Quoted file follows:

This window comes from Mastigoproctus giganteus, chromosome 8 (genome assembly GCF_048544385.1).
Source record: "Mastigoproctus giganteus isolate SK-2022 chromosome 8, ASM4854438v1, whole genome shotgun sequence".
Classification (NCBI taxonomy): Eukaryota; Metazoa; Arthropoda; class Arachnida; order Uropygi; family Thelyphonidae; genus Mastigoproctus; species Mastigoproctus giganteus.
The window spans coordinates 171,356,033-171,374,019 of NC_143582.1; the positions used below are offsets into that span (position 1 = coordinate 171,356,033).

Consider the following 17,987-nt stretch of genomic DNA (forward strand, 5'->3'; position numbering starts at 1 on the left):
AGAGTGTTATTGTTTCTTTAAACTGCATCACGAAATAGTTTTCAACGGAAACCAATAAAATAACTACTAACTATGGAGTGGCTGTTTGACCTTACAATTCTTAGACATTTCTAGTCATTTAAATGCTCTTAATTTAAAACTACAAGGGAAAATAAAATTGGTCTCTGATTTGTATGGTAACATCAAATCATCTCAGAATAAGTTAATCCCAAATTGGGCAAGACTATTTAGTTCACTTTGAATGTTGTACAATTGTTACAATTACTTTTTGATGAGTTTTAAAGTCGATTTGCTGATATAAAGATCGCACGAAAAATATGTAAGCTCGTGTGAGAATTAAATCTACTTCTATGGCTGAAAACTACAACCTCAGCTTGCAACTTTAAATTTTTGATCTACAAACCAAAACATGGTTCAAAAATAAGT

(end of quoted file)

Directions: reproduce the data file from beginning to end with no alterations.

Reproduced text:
This window comes from Mastigoproctus giganteus, chromosome 8 (genome assembly GCF_048544385.1).
Source record: "Mastigoproctus giganteus isolate SK-2022 chromosome 8, ASM4854438v1, whole genome shotgun sequence".
Classification (NCBI taxonomy): Eukaryota; Metazoa; Arthropoda; class Arachnida; order Uropygi; family Thelyphonidae; genus Mastigoproctus; species Mastigoproctus giganteus.
The window spans coordinates 171,356,033-171,374,019 of NC_143582.1; the positions used below are offsets into that span (position 1 = coordinate 171,356,033).

Consider the following 17,987-nt stretch of genomic DNA (forward strand, 5'->3'; position numbering starts at 1 on the left):
AGAGTGTTATTGTTTCTTTAAACTGCATCACGAAATAGTTTTCAACGGAAACCAATAAAATAACTACTAACTATGGAGTGGCTGTTTGACCTTACAATTCTTAGACATTTCTAGTCATTTAAATGCTCTTAATTTAAAACTACAAGGGAAAATAAAATTGGTCTCTGATTTGTATGGTAACATCAAATCATCTCAGAATAAGTTAATCCCAAATTGGGCAAGACTATTTAGTTCACTTTGAATGTTGTACAATTGTTACAATTACTTTTTGATGAGTTTTAAAGTCGATTTGCTGATATAAAGATCGCACGAAAAATATGTAAGCTCGTGTGAGAATTAAATCTACTTCTATGGCTGAAAACTACAACCTCAGCTTGCAACTTTAAATTTTTGATCTACAAACCAAAACATGGTTCAAAAATAAGT